MEBANE, NC – “Every year, I dreaded March the 20th. It was just the day that I lost my dad.”
In 1994, Kristen Thompson-Riley was a 20-year-old new mom to a six-week-old baby and moving into a new house.
“We got a phone call at 1 o’clock in the morning and it was from my mom. And that night, he passed away, he had a massive heart attack.”
Thompson-Riley lost her hero that night, her father, Norris Bradley Thompson.
“Very much a daddy’s girl,” said Thompson-Riley. “My dad was a very quiet individual. He was an electrical engineer. He would do little things that would have a big impact on me and on other people.”
For 20 years, the dark day marking the anniversary of her father’s death was a day Thompson-Riley wanted to hide far away from.
“Miserable. Yes. That day was the worst day of the year for me.”
But her father and mother, Joanne Thompson, raised her to be kind, giving and caring of other people. Both of her parents spent countless hours volunteering and helping in their community. So, two decades after his death, Thompson-Riley decided March 20th would no longer be a day of sadness.
“What I decided to do was make it a day of kindness,” Thompson-Riley explained. “It was an easy decision to make that day, a day that would make them proud.”
Thompson-Riley decided to give the name a day and it didn’t take long for her to come up with an idea.
“Growing up my dad called me Wink. It’s funny cause no one else called me Wink, just my dad called me Wink. So, when I created this day of kindness it was a natural progression that it become Operation Wink in honor of him,” she explained.
On March 20th of 2014, Thompson-Riley heard about negative lunch balances at a high school in Mebane. Since her children attended schools in the city she knew helping the schools out of debt was the perfect way to remember her father.
The first year, Thompson-Riley, with the help of friends and family donations, paid off the debt at one school.
“In the back of my mind I thought, if I can get 80 percent of that I will be thrilled cause it will really help the school.”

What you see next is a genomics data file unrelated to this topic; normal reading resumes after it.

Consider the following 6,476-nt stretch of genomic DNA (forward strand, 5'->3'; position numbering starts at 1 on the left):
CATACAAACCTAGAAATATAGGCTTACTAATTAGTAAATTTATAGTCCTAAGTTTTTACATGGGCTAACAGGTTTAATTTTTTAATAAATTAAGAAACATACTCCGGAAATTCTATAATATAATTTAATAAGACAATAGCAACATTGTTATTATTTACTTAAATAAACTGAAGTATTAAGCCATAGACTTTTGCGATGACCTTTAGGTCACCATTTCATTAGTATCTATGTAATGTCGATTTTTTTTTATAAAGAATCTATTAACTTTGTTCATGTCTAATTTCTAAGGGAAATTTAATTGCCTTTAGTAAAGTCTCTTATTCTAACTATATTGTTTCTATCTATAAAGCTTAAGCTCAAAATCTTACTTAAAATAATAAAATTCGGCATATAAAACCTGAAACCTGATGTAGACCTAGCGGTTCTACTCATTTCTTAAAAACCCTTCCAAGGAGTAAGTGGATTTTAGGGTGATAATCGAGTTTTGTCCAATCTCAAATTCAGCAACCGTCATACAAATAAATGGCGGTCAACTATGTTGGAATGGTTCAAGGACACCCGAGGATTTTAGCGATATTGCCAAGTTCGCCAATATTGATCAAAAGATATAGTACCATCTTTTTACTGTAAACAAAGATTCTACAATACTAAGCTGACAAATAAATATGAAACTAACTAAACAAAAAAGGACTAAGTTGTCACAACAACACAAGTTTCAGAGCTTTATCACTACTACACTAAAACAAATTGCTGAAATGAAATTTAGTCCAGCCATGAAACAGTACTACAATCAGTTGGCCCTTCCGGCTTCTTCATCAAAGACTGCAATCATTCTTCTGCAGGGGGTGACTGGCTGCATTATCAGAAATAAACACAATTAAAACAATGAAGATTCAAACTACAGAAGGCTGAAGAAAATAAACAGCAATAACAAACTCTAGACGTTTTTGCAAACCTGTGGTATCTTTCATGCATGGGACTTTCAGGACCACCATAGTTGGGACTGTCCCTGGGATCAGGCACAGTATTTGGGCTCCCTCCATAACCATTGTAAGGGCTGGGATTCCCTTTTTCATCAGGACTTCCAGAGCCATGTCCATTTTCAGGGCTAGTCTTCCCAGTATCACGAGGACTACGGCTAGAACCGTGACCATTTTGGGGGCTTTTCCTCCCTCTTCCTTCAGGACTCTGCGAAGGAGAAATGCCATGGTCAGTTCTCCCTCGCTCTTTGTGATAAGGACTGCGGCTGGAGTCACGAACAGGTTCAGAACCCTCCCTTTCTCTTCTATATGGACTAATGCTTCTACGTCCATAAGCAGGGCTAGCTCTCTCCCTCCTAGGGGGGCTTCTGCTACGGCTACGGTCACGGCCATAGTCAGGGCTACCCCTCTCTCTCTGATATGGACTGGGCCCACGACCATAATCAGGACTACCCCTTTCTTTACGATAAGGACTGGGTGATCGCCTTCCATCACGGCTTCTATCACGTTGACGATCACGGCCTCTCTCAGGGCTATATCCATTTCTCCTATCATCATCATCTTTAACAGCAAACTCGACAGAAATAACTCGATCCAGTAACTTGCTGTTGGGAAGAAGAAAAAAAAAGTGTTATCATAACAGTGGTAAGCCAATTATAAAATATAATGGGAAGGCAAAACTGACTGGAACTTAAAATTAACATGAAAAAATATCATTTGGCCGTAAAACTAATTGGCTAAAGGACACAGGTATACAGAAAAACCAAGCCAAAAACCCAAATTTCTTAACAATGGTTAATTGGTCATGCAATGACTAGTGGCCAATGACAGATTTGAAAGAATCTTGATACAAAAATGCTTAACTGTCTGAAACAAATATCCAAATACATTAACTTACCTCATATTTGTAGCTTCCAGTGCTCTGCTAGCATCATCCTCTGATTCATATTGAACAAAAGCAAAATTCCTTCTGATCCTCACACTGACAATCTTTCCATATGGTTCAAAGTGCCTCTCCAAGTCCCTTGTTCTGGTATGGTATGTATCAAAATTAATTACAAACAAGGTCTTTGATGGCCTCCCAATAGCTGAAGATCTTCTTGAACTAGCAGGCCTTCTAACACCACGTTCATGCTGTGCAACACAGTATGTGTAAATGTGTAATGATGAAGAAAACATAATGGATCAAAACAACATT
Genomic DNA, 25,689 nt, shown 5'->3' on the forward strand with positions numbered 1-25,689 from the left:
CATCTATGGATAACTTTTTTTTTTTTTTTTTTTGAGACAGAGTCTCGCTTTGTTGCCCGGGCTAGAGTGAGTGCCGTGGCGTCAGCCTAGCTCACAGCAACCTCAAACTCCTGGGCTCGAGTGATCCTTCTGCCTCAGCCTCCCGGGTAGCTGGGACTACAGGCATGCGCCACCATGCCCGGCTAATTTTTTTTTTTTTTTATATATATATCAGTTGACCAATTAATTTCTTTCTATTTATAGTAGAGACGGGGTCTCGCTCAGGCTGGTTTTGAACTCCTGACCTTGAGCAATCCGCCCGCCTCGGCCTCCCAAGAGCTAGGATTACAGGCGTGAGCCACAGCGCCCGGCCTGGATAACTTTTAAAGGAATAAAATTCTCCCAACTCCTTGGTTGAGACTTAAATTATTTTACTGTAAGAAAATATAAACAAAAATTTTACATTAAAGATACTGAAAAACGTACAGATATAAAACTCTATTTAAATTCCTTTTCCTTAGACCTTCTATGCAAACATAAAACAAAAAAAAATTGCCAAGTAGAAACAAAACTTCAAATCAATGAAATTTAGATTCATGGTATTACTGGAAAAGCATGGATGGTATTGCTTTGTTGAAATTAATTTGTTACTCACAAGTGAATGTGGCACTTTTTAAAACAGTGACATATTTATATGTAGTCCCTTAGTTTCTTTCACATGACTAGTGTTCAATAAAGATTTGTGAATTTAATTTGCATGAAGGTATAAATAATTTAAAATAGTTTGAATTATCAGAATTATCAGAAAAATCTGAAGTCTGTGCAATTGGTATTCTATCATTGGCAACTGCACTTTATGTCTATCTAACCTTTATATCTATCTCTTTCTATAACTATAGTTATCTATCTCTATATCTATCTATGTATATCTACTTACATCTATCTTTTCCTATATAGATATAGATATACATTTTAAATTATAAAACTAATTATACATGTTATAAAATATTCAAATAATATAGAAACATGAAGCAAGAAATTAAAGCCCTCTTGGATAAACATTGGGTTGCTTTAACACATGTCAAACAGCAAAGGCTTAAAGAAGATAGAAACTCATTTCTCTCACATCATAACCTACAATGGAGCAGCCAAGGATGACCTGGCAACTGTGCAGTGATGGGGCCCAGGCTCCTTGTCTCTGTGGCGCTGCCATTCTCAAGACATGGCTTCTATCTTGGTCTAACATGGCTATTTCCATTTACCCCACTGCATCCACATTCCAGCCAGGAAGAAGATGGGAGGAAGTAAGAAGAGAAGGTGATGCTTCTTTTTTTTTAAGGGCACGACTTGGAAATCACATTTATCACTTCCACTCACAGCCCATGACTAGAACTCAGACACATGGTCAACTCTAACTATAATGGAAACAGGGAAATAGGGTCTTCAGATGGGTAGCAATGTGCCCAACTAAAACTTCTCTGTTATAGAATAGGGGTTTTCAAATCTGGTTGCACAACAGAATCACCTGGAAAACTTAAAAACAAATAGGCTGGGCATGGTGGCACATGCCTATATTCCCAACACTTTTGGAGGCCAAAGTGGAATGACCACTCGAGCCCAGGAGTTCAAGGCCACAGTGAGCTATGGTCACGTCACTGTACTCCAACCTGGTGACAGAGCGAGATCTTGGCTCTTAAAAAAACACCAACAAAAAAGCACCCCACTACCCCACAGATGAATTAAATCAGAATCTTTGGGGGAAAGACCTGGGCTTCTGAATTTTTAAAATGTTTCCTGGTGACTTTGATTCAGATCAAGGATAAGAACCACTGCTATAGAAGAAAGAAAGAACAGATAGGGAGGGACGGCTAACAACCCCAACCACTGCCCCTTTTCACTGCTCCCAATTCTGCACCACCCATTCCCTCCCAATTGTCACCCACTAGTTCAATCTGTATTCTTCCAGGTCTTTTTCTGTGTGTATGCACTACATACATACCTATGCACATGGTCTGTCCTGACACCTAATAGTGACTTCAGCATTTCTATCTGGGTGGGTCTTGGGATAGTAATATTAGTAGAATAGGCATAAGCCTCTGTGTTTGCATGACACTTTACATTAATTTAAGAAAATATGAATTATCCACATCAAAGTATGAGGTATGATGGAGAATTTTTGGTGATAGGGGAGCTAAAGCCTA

Fast-forward to 2017, and Thompson-Riley paid off $4,000 worth of lunch debt at six schools in the Alamance-Burlington School System.
“I sat in my kitchen and cried,” she said. “I’m happy to help, but it’s not just me. There’s 65 people that stepped up and donated towards these negative balances and that’s just amazing to me.”
One of the schools with the largest debt, was South Mebane Elementary. The school had a $1,300 negative balance.
Tears streamed down Thompon-Riley's cheek as she thought about what those numbers really mean.
“It breaks my heart to think about some of these kids and they don’t know what or when they’re going to get their next meal. Yes, they are in the negative, but that means the schools aren’t turning them away. They’re letting them eat and that’s huge,” Thompson-Riley said through tears.
South Mebane Elementary School Principal Rebecca Royal said, “The individuals involved in Operation Wink are true angels among us who are giving from their hearts not because they have to, but because they want to make a positive difference in the lives of others. The monies collected not only remove a huge financial burden from the school, but it also helps to give our families who have fallen in debt hope for the future and it gives them faith in the community in which they reside.”
Thompson-Riley hopes to expand the program to help all school in the district.
“I really hope it takes some pressure off these kids and off of their families,” she said.
Thompson-Riley said any donations she receives after March 20th of every year still go towards the schools. The mom of four boys also said her sons help her every year to do kind acts in the community.
To donate -> Operation Wink